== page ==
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Top 6 Asteroid Impact Sites on Earth
Our first lake-filled crater, Manicouagan in Quebec is one the largest and best-preserved crater on the planet. The 62-mile-wide (100 km) crater is 214 million years old.

Lake Acraman fills this round impact crater, excavated 580 million years ago in South Australia. The crater measures 56 miles (90 kilometers) in diameter. Impact ejecta from the crater can be found in the Flinders Range 185 miles (300 km) to the east, among rocks with fossils of the first complex life forms on Earth.

Buried under seafloor muds, Chesapeake Bay Crater offshore of Virginia is an estimated 35 million years old. The curving western shoreline of Chesapeake Bay takes its shape from the 53-mile-wide (85 km) marine crater. A drilling core revealed the first hints that a large impact crater was buried beneath the bay in 1983 when the core brought up an 8-inch-thick (20 centimeters) layer of impact ejecta.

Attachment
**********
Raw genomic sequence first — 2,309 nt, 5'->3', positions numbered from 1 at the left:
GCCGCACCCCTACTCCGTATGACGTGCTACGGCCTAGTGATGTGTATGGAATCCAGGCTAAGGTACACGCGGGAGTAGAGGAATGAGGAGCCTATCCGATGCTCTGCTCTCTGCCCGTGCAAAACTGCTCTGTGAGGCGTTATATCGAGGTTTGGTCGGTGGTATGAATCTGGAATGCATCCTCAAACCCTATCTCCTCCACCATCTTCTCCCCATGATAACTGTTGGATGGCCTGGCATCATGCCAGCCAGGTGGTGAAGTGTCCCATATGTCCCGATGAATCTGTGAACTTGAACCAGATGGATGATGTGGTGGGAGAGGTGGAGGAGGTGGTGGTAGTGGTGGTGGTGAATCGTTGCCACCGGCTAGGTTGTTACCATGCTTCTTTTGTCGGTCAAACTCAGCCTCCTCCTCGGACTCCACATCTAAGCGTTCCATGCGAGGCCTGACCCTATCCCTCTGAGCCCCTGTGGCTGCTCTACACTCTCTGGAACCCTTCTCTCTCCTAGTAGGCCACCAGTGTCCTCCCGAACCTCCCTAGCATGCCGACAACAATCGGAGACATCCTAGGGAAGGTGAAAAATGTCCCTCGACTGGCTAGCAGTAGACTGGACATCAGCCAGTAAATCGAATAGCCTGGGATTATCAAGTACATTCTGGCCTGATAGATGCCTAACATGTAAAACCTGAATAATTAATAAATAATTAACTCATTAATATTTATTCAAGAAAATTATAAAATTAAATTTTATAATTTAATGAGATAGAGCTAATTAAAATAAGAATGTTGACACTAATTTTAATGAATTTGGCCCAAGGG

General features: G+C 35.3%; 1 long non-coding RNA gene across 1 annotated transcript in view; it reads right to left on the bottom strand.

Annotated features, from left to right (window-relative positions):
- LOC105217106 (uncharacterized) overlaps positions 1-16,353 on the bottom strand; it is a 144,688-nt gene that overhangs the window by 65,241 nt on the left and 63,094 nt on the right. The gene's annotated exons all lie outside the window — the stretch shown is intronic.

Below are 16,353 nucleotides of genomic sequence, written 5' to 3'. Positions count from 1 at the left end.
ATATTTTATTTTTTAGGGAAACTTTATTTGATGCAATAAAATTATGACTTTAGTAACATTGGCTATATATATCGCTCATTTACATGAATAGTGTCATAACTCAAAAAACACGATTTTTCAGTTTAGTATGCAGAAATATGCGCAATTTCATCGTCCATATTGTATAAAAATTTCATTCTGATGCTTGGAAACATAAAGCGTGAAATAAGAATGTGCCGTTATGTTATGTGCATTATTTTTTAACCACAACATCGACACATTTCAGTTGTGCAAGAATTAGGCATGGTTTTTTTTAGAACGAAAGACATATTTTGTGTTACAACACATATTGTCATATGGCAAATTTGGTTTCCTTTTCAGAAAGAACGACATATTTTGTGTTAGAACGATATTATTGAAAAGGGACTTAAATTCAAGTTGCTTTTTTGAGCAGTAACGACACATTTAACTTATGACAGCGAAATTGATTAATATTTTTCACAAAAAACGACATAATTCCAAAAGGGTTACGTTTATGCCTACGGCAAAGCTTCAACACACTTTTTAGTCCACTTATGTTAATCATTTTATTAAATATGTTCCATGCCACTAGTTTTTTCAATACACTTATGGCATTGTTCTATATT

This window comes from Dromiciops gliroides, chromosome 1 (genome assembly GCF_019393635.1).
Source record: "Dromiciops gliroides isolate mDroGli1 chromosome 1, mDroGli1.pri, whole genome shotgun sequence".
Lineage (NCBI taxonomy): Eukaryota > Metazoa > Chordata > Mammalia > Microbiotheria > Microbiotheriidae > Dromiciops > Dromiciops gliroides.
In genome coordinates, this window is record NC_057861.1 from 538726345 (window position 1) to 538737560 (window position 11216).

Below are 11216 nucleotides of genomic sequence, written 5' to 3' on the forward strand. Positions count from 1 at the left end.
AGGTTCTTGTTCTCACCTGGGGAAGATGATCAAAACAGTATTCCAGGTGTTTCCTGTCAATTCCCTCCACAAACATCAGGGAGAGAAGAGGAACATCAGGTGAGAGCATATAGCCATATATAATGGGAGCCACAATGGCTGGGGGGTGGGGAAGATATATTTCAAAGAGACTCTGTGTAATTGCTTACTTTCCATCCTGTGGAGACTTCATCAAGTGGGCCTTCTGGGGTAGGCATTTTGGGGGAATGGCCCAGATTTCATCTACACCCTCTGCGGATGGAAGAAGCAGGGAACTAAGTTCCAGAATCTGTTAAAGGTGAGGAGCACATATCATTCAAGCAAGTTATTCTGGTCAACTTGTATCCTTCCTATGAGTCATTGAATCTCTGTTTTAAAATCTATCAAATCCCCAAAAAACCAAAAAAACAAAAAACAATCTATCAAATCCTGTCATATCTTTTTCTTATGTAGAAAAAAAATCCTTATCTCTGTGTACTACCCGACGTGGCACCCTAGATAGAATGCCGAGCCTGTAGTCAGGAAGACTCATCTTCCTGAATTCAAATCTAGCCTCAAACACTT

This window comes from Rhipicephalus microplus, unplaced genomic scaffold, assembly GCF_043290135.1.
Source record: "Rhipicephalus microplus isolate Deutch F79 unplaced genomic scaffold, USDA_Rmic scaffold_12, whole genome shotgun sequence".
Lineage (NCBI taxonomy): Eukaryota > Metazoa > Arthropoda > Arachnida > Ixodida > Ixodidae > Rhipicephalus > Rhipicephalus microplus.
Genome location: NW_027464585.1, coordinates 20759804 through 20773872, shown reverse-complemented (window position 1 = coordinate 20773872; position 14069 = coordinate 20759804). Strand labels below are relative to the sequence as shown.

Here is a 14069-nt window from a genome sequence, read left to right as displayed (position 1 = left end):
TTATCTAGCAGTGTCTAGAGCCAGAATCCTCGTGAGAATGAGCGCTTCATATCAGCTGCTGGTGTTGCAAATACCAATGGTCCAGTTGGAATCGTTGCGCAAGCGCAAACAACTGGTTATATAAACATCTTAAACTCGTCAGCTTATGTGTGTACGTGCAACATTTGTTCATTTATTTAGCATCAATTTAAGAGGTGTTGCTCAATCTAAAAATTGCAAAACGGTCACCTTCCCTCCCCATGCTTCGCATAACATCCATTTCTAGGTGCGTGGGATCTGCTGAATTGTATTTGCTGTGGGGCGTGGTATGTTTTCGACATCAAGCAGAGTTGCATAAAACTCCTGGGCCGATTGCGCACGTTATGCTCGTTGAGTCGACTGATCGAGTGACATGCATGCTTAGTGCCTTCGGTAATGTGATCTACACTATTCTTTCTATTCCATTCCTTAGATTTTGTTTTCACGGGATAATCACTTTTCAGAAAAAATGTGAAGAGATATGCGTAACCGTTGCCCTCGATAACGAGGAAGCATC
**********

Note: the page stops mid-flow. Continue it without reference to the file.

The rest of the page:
Chicxulub crater's discovery clinched what was once a wild theory: that a meteor impact wiped out the dinosaurs. A thin layer of exotic iridium metal from a meteor impact had been detected worldwide at Cretaceous mass extinction before Chicxulub was found. Now, the meteorite that carved the Chicxulub crater in Mexico's Yucatan Peninsula is widely thought to have caused or greatly contributed to the mass extinction at the end of the Cretaceous 65 million years ago, including the end of the dinosaurs. Some scientists think Chicxulub's original crater may have been bigger than Sudbury crater in Ontario. Estimates of its original diameter range up to 150 miles (240 km) in diameter and its current size is 93 miles (150 km).

Kara crater is a 70.3-million-year-old eroded crater exposed in Russia's Yugorsky Peninsula. Researchers think the 40-mile-wide (65 km) crater was once more than 75 miles (120 km) in diameter.

This 600-million-year-old crater spans Montana and Idaho and is the second-largest impact crater in the United States. Little remains at the surface of the 37-mile-wide (60 km) crater, which wasn't discovered until the 1990s. That's when shatter cones — cone-shaped, violently-shocked rock — were found in Beaverhead in southwestern Montana. The crater is centered in Challis, Idaho.